The interpretation and classification of subglacially-deformed materials

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Abstract

A general classification of subglacially-deformed materials is proposed, based on sed iment properties and their relationship to styles of subglacial strain. Deformation till is defined as homogenized, usually diamictic material formed by glacially-induced shear of subsole materials. Three types are recognized: Type A, formed by pervasive, ductile deformation; type B, formed by brittle shear; and comminution till, produced by the reduction of void space by in situ crushing and abrasion. The term glacitectonite is adopted for materials that have undergone subglacial shear but retain some of the structural characteristics of the parent material. Original structures may be truncated by glacitectonic fabric elements (Type A) or distorted but not truncated (Type B). The principles of strain and material response, particle orientation mechanisms, fabric development and drainage conditions are reviewed. Examples of deformation tills and glacitectonites from Breidamerkurjokull, Iceland; Slettmarkbreen, Norway; Loch Lomond, Scotland; and East Yorkshire, England, are used to illustrate the nature of subglacially-deformed materials and their relationship to former subglacial strain and drainage conditions. The geologic evidence suggests a continuum of bed strengths can be recognized in deforming substrata, ranging from high strength, low-strain Type B deformation till and comminution till to low strength, high strain Type A deformation (C) 1996 Elsevier Science Ltd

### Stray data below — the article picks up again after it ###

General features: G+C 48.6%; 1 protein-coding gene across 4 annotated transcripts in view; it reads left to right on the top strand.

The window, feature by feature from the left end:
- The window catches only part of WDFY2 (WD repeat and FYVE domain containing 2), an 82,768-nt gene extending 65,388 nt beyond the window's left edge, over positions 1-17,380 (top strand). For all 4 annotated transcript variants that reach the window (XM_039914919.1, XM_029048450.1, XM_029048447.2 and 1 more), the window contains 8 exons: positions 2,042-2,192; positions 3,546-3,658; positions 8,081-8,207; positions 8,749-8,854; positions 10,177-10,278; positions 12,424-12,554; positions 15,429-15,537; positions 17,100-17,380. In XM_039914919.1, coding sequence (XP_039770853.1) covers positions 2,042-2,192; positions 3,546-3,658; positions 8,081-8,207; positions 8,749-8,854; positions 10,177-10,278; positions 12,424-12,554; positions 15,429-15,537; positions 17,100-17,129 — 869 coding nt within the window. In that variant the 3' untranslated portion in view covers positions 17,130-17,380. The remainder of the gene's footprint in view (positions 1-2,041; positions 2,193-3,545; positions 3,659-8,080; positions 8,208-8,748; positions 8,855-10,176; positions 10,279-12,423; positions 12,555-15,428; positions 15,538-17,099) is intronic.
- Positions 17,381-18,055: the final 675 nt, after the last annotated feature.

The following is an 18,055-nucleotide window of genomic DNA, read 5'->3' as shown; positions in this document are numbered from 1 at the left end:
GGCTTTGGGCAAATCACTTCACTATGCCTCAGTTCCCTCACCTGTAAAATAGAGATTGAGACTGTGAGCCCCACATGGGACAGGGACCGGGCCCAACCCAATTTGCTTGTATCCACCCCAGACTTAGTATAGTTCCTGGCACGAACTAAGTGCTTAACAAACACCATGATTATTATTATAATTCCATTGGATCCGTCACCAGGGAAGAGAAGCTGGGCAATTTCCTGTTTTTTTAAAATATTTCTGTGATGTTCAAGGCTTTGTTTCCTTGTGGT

Original languageEnglish
Pages (from-to)23-52
Number of pages30
JournalQuaternary Science Reviews
Volume15
Issue number1
DOIs
Publication statusPublished - 1996

Keywords

  • LAURENTIDE ICE-SHEET
  • STRIATED CLAST PAVEMENTS
  • LODGEMENT TILLS
  • JAKOBSHAVNS-ISBRAE
  • GROUNDWATER-FLOW
  • DRAINAGE SYSTEM
  • WATER-PRESSURE
  • WEST GREENLAND
  • STREAM-B
  • DEFORMATION

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